Brandy is a spirit obtained by the distillation of wine. The name signifies in its origin “burnt” wine. All Brandies are, or should be, grape spirits, and undoubtedly the finest Brandies procurable are those of Cognac.
Cognac is the name of a small town on the River Charente, in the south of France, and the only Brandy entitled to the name of Cognac is that distilled from the wines grown within a limited district known as the ” Region Delimitce.” This region comprises the two Charentes, a small area of Deux-Sevres, and of Dordogne. The two Charentes are divided into five districts, namely Grande Champagne, Petite Champagne, Borderies, Fins Bois, and Bois Eloignes.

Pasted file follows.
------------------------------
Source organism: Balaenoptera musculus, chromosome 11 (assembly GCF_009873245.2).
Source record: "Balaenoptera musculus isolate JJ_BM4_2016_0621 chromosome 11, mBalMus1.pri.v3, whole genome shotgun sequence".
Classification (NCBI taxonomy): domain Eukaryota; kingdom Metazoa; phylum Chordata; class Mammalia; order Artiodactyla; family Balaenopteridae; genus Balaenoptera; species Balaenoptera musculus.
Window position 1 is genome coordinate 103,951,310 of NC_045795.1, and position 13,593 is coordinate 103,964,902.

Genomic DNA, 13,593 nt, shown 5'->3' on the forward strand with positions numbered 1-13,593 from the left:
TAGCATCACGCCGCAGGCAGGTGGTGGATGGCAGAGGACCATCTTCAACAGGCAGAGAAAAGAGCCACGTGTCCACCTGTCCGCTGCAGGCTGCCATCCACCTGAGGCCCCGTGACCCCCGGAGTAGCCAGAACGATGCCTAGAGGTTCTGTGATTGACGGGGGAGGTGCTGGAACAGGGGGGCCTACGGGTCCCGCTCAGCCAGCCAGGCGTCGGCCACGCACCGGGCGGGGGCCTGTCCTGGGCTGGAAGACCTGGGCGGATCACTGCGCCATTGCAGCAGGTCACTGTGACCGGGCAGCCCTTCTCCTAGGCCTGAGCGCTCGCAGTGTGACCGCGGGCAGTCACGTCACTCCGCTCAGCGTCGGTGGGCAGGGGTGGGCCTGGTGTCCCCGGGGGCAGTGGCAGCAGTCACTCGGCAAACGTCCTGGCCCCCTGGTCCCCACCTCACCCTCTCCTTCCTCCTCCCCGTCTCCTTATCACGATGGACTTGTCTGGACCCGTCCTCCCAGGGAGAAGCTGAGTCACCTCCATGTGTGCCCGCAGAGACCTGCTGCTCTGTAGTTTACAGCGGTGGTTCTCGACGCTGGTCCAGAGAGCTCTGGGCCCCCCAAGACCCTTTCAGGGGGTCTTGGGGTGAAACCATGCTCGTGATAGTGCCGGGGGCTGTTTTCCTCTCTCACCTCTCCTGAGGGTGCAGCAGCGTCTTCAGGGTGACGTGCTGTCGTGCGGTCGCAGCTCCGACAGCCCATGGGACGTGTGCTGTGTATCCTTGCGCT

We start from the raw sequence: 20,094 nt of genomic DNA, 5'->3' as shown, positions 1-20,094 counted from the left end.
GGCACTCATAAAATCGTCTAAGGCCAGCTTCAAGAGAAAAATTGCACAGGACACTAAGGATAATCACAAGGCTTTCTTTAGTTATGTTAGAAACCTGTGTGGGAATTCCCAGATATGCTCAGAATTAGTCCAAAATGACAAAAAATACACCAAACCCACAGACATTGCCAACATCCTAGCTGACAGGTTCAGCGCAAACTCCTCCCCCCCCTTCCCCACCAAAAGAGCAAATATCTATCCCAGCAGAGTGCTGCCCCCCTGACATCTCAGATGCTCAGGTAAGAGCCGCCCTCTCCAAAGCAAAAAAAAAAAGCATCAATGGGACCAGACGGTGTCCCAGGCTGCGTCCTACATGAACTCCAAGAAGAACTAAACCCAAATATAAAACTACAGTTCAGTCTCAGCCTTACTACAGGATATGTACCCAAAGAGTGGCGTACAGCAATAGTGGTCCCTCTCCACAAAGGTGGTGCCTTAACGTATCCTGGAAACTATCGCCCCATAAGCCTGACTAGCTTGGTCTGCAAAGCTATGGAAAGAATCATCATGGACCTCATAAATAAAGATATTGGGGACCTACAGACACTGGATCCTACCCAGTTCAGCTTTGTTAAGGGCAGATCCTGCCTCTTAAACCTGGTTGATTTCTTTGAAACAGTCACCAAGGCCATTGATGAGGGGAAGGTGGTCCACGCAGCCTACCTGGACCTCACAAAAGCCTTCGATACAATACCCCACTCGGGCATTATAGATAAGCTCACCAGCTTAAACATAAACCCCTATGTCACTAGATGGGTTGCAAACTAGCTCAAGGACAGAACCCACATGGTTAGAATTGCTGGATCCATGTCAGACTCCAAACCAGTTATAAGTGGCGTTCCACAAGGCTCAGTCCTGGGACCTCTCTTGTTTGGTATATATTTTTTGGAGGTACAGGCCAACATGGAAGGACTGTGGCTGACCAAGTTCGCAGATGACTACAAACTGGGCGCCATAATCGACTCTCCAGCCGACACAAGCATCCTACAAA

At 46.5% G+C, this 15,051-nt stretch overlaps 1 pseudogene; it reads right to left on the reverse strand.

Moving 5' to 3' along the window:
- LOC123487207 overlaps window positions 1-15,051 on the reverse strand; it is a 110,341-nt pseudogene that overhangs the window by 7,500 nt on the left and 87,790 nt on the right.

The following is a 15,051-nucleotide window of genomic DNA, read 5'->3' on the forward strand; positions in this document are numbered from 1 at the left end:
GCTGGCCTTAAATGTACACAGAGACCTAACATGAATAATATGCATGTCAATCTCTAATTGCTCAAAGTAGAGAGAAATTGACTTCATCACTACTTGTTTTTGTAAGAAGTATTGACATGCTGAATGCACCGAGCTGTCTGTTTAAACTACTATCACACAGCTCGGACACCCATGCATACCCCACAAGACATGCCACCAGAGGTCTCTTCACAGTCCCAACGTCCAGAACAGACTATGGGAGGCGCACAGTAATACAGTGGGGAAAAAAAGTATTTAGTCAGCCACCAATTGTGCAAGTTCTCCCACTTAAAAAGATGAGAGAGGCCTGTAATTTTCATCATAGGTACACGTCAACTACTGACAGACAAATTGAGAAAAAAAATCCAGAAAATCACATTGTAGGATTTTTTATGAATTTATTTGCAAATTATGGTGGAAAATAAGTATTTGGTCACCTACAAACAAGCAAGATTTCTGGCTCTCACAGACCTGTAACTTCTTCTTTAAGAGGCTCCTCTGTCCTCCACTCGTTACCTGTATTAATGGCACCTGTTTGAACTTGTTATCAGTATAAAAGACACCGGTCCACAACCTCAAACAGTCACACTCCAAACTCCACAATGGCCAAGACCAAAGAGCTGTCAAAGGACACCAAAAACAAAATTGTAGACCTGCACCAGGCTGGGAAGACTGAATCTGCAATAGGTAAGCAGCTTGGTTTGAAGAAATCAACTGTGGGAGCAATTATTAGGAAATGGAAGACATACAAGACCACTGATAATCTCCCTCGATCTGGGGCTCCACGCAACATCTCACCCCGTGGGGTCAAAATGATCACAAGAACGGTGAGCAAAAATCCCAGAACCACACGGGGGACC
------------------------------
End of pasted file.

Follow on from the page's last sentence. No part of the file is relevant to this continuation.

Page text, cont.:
Some good Brandy known as Armagnac is also made in the Departement of Gors.
A special kind of vine is grown in the “Region Delimitee,” producing a light white wine which lends itself for distillation into Brandy of far greater delicacy than that produced in regions where the wine is fuller-bodied.
All Brandies when fresh from the still arc clear, colourless liquids. After remaining for some years in special oak casks, however, they gradually develop a pale amber tint which is acquired from the wood.
Brown Brandies owe their colour to the addition of burnt sugar.
From the Book “Harry” of Ciro’s ABC of Mixing Cocktails by Harry MacElhone, London, 1921.